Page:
Figure 1 depicts the allocation of available data points and computed estimates
$\widehat{\mathit{x}}$ to KF iterations in RBA versus MPF iterations in NRBA. The arrows indicate the needed information for computing the estimates. The KF is initialized with
${\widehat{\mathit{x}}}_{0}^{+}$ and conducts in each iteration a time update first and then a measurement update. Therefore, we need
$n$ iterations for
$n$ data points. In contrast, the MPF performs the measurement update first and is initialized with
${\widehat{\mathit{x}}}_{0}^{}$. Therefore, we have to save
$\mathit{y}{}_{t}$ and provide
$s{}_{t}$,
$s{}_{t+1}$, and
$\mathit{y}{}_{t}$ for iteration
$t+1$. Hence, we need one iteration more than with the KF in order to take into account all data points. By definition, we use
$(s{}_{1},\mathit{y}{}_{1})$ for computing
${\widehat{\mathit{x}}}_{0}^{+}$ and
$s{}_{n}$ for
${\widehat{\mathit{x}}}_{n+1}^{}$ as indicated by the dashed arrows.
2.3.1. Initialization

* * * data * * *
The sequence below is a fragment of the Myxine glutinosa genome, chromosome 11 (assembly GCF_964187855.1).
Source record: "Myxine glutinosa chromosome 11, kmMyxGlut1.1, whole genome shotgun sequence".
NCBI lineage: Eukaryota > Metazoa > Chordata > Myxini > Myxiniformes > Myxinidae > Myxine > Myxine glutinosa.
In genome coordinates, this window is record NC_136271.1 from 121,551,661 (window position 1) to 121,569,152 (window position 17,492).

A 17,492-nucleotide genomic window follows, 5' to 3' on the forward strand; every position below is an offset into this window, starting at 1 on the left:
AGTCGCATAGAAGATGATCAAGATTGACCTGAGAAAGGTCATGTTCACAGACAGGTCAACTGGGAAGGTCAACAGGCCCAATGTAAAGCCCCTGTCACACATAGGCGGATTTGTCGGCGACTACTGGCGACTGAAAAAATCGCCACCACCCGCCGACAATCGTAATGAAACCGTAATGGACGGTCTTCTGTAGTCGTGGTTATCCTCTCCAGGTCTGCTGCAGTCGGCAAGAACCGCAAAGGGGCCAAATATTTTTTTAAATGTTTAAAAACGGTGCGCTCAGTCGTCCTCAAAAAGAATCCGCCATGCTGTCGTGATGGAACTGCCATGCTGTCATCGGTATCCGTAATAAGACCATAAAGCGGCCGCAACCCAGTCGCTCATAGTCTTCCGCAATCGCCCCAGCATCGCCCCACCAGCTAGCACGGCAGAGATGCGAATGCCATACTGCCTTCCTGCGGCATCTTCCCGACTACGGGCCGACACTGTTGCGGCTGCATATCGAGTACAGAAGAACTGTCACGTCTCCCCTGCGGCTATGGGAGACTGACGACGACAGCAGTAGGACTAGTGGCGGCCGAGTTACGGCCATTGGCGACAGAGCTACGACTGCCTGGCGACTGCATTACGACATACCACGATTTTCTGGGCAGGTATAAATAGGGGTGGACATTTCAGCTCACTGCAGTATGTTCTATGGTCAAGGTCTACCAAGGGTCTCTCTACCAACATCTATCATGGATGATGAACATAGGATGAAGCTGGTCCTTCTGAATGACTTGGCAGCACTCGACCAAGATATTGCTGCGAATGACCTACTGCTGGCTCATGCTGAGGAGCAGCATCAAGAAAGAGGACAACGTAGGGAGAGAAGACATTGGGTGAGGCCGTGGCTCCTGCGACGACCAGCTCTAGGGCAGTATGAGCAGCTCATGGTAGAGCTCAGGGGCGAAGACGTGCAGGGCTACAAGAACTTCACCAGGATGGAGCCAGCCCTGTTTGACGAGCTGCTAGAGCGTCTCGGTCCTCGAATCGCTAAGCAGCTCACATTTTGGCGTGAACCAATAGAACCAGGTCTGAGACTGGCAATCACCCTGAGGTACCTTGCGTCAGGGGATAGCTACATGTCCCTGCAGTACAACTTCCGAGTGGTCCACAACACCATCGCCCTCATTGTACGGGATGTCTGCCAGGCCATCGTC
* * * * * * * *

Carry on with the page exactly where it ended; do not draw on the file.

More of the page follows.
Each linear particle ${\widehat{\mathit{x}}}_{0}^{L,,p}$ is initialized with ${\widehat{\mathit{x}}}_{0}^{L,,p}={\overline{x}}^{\mathrm{Init}}\mathbf{1}{}_{J\times 1}$, and each nonlinear particle ${\widehat{\mathit{x}}}_{0}^{N,,p}$ is initialized with ${\widehat{\mathit{x}}}_{0}^{N,,p}={\overline{x}}^{\mathrm{Init}}\mathbf{1}{}_{J\times 1}+chol\left(\overline{p}\mathit{I}{}_{J\times J}\right)\xb7\mathbf{rnd}{}_{J\times 1}$. Hereby, $\mathbf{1}{}_{J\times 1}$ is a $J\times 1$ matrix of ones and ${\overline{x}}^{\mathrm{Init}}$ indicates an initial value equal to the scalar measurement $y{}_{1,v}$ referring to f. $chol(\xb7)$ computes the Cholesky factorization, and $\mathbf{rnd}{}_{J\times 1}$ is a $J\times 1$ vector of random values drawn from the standard normal distribution. The covariance matrix of a priori estimation error of linear states, ${\mathcal{P}}^{L,}$, is initialized with ${\mathcal{P}}_{0}^{L,}=\overline{p}\mathit{I}{}_{J\times J}$. $\mathit{I}{}_{J\times J}$ denotes a $J\times J$ identity matrix.